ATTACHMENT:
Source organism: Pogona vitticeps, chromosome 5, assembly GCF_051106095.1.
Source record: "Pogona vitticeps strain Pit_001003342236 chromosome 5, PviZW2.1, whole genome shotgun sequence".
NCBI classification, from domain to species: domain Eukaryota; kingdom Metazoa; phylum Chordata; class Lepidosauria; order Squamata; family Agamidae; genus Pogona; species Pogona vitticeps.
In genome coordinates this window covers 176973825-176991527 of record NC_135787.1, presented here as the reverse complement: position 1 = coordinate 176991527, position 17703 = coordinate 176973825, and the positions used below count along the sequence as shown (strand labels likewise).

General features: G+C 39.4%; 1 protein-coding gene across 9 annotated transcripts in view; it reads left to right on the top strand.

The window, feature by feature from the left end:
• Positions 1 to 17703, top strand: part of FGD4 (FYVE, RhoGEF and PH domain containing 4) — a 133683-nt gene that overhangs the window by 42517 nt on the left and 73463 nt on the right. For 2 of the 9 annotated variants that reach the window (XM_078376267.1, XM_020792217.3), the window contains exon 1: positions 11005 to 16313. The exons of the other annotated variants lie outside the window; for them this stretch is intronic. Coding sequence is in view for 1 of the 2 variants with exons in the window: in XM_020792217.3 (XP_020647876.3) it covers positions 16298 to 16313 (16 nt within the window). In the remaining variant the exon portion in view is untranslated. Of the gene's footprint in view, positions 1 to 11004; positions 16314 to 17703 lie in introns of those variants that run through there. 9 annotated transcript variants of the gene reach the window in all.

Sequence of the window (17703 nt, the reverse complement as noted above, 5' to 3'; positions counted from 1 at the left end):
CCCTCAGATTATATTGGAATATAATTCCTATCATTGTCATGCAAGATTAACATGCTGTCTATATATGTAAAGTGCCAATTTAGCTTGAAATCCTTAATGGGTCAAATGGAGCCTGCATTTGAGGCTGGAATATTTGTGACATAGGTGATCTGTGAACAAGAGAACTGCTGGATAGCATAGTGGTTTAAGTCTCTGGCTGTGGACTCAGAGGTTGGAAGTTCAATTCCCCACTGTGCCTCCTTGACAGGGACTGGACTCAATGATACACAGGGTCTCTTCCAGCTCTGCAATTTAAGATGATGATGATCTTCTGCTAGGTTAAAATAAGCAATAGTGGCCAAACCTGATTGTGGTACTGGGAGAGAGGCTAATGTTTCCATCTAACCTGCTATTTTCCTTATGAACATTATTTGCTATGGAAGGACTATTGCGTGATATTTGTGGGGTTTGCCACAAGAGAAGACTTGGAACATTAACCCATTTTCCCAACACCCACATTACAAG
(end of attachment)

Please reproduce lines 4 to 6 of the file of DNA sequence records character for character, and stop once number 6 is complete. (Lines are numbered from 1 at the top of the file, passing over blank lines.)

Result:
In genome coordinates this window covers 176973825-176991527 of record NC_135787.1, presented here as the reverse complement: position 1 = coordinate 176991527, position 17703 = coordinate 176973825, and the positions used below count along the sequence as shown (strand labels likewise).

General features: G+C 39.4%; 1 protein-coding gene across 9 annotated transcripts in view; it reads left to right on the top strand.

The window, feature by feature from the left end: